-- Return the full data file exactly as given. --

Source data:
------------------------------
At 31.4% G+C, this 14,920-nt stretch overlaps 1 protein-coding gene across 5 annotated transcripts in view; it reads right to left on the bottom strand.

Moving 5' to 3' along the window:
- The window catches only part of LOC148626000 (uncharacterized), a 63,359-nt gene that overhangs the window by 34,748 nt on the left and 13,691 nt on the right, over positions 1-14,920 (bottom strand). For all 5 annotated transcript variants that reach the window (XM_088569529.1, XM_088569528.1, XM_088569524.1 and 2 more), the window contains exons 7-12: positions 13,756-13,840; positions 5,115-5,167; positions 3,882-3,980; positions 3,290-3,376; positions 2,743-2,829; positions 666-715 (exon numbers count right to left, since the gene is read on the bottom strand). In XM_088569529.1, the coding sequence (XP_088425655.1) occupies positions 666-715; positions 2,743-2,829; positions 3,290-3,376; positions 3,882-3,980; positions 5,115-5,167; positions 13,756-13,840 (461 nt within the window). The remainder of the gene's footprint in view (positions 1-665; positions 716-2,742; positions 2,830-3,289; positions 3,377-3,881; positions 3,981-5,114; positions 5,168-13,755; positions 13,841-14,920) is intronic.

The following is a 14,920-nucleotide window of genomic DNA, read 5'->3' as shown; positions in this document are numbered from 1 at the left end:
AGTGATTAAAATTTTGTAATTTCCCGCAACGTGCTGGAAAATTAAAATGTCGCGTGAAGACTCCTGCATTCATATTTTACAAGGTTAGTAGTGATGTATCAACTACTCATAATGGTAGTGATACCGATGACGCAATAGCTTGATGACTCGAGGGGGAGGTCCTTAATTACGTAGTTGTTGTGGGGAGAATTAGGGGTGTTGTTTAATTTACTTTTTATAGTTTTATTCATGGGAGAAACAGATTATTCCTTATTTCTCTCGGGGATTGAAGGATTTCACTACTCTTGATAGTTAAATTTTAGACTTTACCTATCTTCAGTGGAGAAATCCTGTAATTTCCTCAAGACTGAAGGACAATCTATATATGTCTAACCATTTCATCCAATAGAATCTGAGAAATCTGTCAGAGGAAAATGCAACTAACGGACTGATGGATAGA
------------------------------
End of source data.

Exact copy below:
At 31.4% G+C, this 14,920-nt stretch overlaps 1 protein-coding gene across 5 annotated transcripts in view; it reads right to left on the bottom strand.

Moving 5' to 3' along the window:
- The window catches only part of LOC148626000 (uncharacterized), a 63,359-nt gene that overhangs the window by 34,748 nt on the left and 13,691 nt on the right, over positions 1-14,920 (bottom strand). For all 5 annotated transcript variants that reach the window (XM_088569529.1, XM_088569528.1, XM_088569524.1 and 2 more), the window contains exons 7-12: positions 13,756-13,840; positions 5,115-5,167; positions 3,882-3,980; positions 3,290-3,376; positions 2,743-2,829; positions 666-715 (exon numbers count right to left, since the gene is read on the bottom strand). In XM_088569529.1, the coding sequence (XP_088425655.1) occupies positions 666-715; positions 2,743-2,829; positions 3,290-3,376; positions 3,882-3,980; positions 5,115-5,167; positions 13,756-13,840 (461 nt within the window). The remainder of the gene's footprint in view (positions 1-665; positions 716-2,742; positions 2,830-3,289; positions 3,377-3,881; positions 3,981-5,114; positions 5,168-13,755; positions 13,841-14,920) is intronic.

The following is a 14,920-nucleotide window of genomic DNA, read 5'->3' as shown; positions in this document are numbered from 1 at the left end:
AGTGATTAAAATTTTGTAATTTCCCGCAACGTGCTGGAAAATTAAAATGTCGCGTGAAGACTCCTGCATTCATATTTTACAAGGTTAGTAGTGATGTATCAACTACTCATAATGGTAGTGATACCGATGACGCAATAGCTTGATGACTCGAGGGGGAGGTCCTTAATTACGTAGTTGTTGTGGGGAGAATTAGGGGTGTTGTTTAATTTACTTTTTATAGTTTTATTCATGGGAGAAACAGATTATTCCTTATTTCTCTCGGGGATTGAAGGATTTCACTACTCTTGATAGTTAAATTTTAGACTTTACCTATCTTCAGTGGAGAAATCCTGTAATTTCCTCAAGACTGAAGGACAATCTATATATGTCTAACCATTTCATCCAATAGAATCTGAGAAATCTGTCAGAGGAAAATGCAACTAACGGACTGATGGATAGA